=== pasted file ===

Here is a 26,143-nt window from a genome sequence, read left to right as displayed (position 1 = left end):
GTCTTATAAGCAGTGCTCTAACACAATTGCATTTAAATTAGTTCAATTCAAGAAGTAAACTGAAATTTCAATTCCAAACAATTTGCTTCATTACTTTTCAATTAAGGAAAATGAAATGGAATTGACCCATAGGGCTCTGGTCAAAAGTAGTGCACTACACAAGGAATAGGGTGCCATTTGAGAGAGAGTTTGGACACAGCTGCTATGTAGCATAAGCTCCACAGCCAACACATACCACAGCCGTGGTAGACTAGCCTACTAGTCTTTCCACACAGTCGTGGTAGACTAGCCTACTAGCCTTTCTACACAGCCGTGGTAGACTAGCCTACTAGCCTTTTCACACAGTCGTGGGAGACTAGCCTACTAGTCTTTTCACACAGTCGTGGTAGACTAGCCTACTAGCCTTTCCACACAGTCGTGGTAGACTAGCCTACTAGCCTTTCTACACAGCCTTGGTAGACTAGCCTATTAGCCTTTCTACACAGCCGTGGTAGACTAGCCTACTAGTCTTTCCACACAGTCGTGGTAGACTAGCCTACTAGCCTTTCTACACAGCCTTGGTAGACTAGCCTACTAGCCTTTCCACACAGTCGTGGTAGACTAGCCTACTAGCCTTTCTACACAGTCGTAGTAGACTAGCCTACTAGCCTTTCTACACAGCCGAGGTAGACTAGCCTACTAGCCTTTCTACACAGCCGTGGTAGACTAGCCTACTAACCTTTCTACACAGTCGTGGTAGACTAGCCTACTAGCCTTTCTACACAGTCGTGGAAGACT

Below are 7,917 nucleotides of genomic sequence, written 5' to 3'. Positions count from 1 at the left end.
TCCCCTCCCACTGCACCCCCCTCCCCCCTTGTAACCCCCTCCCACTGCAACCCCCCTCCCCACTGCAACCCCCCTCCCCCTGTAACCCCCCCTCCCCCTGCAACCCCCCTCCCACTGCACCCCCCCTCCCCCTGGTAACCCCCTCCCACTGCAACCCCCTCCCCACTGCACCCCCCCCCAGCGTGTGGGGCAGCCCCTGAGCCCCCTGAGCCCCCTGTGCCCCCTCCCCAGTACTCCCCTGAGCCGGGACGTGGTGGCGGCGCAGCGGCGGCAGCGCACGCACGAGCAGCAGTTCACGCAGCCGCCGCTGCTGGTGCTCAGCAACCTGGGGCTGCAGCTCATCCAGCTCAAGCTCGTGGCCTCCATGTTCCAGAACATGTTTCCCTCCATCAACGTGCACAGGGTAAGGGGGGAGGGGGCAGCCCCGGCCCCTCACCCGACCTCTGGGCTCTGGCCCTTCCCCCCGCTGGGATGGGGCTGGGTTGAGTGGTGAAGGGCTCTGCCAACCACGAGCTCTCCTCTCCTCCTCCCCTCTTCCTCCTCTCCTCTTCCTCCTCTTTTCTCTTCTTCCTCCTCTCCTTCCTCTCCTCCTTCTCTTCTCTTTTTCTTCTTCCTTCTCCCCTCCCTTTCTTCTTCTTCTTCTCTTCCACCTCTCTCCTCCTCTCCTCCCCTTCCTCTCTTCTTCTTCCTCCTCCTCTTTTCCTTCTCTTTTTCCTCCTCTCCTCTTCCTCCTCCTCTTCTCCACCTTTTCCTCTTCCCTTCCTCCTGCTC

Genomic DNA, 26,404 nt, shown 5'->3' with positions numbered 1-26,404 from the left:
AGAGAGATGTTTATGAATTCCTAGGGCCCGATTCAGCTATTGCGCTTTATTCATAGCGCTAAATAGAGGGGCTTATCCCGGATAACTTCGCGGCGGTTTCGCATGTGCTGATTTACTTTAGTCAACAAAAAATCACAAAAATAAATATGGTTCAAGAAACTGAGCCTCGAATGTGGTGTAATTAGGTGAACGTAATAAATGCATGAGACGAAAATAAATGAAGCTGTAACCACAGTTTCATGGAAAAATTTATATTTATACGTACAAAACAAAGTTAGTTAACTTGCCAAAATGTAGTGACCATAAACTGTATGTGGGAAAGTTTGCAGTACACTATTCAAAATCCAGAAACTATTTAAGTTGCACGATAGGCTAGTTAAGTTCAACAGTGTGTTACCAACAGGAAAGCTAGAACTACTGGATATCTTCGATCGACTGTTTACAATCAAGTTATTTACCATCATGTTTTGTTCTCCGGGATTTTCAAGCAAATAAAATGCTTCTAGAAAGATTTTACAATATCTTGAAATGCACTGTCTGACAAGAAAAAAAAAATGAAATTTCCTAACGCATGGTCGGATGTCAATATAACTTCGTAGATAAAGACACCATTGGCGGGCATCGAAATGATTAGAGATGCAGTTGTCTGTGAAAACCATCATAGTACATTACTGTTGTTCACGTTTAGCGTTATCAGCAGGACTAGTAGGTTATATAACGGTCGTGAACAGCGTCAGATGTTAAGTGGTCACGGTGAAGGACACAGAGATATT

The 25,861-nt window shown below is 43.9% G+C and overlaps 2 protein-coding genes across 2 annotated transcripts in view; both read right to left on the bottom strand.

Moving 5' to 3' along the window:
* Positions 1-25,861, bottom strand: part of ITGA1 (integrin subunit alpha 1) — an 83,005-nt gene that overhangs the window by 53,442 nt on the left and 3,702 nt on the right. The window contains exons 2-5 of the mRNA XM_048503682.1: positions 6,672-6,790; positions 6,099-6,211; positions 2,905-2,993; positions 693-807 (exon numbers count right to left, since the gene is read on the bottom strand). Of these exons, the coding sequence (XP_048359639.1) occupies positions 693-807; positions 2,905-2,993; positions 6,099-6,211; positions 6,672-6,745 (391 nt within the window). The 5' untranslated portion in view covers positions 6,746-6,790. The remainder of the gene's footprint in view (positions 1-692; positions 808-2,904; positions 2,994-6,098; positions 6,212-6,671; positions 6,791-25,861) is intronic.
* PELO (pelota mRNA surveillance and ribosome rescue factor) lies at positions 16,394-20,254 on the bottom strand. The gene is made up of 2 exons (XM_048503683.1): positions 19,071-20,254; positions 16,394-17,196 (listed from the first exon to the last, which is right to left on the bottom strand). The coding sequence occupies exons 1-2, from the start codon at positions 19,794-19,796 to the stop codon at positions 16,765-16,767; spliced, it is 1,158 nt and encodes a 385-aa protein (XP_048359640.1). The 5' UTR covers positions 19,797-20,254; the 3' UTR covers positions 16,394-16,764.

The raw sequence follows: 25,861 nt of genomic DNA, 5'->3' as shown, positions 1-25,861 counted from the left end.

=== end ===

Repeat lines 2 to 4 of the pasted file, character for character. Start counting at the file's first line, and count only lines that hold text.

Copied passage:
GTCTTATAAGCAGTGCTCTAACACAATTGCATTTAAATTAGTTCAATTCAAGAAGTAAACTGAAATTTCAATTCCAAACAATTTGCTTCATTACTTTTCAATTAAGGAAAATGAAATGGAATTGACCCATAGGGCTCTGGTCAAAAGTAGTGCACTACACAAGGAATAGGGTGCCATTTGAGAGAGAGTTTGGACACAGCTGCTATGTAGCATAAGCTCCACAGCCAACACATACCACAGCCGTGGTAGACTAGCCTACTAGTCTTTCCACACAGTCGTGGTAGACTAGCCTACTAGCCTTTCTACACAGCCGTGGTAGACTAGCCTACTAGCCTTTTCACACAGTCGTGGGAGACTAGCCTACTAGTCTTTTCACACAGTCGTGGTAGACTAGCCTACTAGCCTTTCCACACAGTCGTGGTAGACTAGCCTACTAGCCTTTCTACACAGCCTTGGTAGACTAGCCTATTAGCCTTTCTACACAGCCGTGGTAGACTAGCCTACTAGTCTTTCCACACAGTCGTGGTAGACTAGCCTACTAGCCTTTCTACACAGCCTTGGTAGACTAGCCTACTAGCCTTTCCACACAGTCGTGGTAGACTAGCCTACTAGCCTTTCTACACAGTCGTAGTAGACTAGCCTACTAGCCTTTCTACACAGCCGAGGTAGACTAGCCTACTAGCCTTTCTACACAGCCGTGGTAGACTAGCCTACTAACCTTTCTACACAGTCGTGGTAGACTAGCCTACTAGCCTTTCTACACAGTCGTGGAAGACT

Below are 7,917 nucleotides of genomic sequence, written 5' to 3'. Positions count from 1 at the left end.
TCCCCTCCCACTGCACCCCCCTCCCCCCTTGTAACCCCCTCCCACTGCAACCCCCCTCCCCACTGCAACCCCCCTCCCCCTGTAACCCCCCCTCCCCCTGCAACCCCCCTCCCACTGCACCCCCCCTCCCCCTGGTAACCCCCTCCCACTGCAACCCCCTCCCCACTGCACCCCCCCCCAGCGTGTGGGGCAGCCCCTGAGCCCCCTGAGCCCCCTGTGCCCCCTCCCCAGTACTCCCCTGAGCCGGGACGTGGTGGCGGCGCAGCGGCGGCAGCGCACGCACGAGCAGCAGTTCACGCAGCCGCCGCTGCTGGTGCTCAGCAACCTGGGGCTGCAGCTCATCCAGCTCAAGCTCGTGGCCTCCATGTTCCAGAACATGTTTCCCTCCATCAACGTGCACAGGGTAAGGGGGGAGGGGGCAGCCCCGGCCCCTCACCCGACCTCTGGGCTCTGGCCCTTCCCCCCGCTGGGATGGGGCTGGGTTGAGTGGTGAAGGGCTCTGCCAACCACGAGCTCTCCTCTCCTCCTCCCCTCTTCCTCCTCTCCTCTTCCTCCTCTTTTCTCTTCTTCCTCCTCTCCTTCCTCTCCTCCTTCTCTTCTCTTTTTCTTCTTCCTTCTCCCCTCCCTTTCTTCTTCTTCTTCTCTTCCACCTCTCTCCTCCTCTCCTCCCCTTCCTCTCTTCTTCTTCCTCCTCCTCTTTTCCTTCTCTTTTTCCTCCTCTCCTCTTCCTCCTCCTCTTCTCCACCTTTTCCTCTTCCCTTCCTCCTGCTC